Highly experienced dental technician Steve Killian shares the simple formula he has observed to be the foundation for lasting dental restorations.
For those that don’t know me I first need to let you know that throughout my career as a dental technician occlusion has been one of my strong points. I have had to learn all the past and current philosophies whether it be Pankey-Dawson, LVI Myotronics, Bio-Esthetic, you name it. If my dentist customers wanted to work to a particular philosophy, I needed to understand it if I, or my company, were to deliver the quality restorations I wanted them to expect.
What I’ve noticed is that those dentists who are as strong as me on occlusal concepts, and restore according to these proven concepts, are the only group who succeed long term with restoring teeth. Other philosophies may have some success but the only truly solid base for restoration is one in which CR and CO/MIP coincide… period. My restorations have always held up in that environment regardless of other circumstances.
I hate to gripe, but why do I have difficulty bringing everyone to consider that if the tooth broke down and we are going to restore it without considering occlusal disease as one probable cause, then it is quite likely that our restoration will be put through similar trauma with resultant failure? None of us like failures, so let’s take advantage of the understanding that is out there and give the patients failure-proof restorations!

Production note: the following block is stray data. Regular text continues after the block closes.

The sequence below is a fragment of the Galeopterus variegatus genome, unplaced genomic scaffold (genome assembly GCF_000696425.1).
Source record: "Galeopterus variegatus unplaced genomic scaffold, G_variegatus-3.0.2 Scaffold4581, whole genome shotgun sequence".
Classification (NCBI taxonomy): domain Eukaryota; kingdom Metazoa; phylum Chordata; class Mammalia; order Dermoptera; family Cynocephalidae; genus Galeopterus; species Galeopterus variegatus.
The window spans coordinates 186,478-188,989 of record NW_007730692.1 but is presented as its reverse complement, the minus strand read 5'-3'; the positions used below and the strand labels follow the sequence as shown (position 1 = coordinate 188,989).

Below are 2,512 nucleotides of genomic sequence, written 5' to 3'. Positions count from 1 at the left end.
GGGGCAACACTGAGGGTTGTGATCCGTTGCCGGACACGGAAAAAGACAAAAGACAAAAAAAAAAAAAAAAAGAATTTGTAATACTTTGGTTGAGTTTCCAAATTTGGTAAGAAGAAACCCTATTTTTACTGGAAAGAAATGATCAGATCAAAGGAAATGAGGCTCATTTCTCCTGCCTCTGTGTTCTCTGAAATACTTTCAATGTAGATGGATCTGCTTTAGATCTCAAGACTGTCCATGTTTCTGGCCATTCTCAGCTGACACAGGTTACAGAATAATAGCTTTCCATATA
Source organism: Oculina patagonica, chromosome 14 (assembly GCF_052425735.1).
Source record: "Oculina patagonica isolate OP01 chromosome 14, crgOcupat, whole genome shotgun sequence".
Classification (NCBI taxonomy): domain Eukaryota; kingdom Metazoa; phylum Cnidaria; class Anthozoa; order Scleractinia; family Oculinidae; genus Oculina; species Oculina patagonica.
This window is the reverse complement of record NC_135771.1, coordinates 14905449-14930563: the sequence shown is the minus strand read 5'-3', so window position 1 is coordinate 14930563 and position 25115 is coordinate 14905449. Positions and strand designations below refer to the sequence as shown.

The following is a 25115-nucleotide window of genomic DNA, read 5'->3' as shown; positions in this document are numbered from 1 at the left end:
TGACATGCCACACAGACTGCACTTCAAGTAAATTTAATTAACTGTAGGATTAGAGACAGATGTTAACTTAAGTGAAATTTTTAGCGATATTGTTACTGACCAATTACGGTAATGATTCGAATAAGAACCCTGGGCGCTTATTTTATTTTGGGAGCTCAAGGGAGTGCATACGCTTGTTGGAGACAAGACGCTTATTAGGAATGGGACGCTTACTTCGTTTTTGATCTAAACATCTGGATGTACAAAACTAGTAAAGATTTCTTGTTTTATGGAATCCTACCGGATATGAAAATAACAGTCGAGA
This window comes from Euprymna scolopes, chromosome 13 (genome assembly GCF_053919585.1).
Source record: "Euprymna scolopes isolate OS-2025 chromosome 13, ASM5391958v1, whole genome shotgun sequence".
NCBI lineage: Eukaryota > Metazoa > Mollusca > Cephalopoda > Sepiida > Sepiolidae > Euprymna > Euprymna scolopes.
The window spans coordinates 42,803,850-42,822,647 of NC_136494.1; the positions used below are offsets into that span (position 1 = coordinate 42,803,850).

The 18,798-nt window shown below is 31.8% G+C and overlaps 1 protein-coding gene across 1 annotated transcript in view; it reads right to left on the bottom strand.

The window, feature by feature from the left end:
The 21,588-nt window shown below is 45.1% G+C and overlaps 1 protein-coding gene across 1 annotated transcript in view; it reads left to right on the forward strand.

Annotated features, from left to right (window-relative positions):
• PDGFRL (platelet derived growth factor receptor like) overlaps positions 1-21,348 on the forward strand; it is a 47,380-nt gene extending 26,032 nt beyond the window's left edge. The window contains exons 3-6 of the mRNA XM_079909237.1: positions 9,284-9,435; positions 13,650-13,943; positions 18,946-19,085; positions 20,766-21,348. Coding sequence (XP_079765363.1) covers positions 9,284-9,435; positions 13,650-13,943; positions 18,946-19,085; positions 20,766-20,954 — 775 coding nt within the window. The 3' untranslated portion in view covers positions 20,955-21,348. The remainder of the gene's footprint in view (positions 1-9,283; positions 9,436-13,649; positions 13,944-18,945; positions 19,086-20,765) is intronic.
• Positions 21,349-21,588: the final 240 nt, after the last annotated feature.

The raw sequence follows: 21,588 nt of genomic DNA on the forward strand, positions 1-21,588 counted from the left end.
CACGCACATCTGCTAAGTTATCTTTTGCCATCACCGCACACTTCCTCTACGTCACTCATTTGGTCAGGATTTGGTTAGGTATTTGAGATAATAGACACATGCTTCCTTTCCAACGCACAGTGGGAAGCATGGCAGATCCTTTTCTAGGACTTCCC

You may think I am being a little dogmatic here but if you were in my position, with the witness of tens of thousands of dental restorations, you would find it difficult to be vague on this topic. If you, as a dentist, want your restorations to last you had better develop a good understanding of occlusion and include CR=CO/MIP in your restoration formulae! There’s no mystery here – learn what it takes and apply that learning!
I’d love to read your comments on how I, as a technician providing a service, might help others to come around to first diagnosing the occlusal condition before restoring. How can I help them do the right thing without appearing to be avoiding blame in the remake of a broken restoration? What would you recommend?
Steve Killian, CDT
Killian Dental Ceramics – providing the finest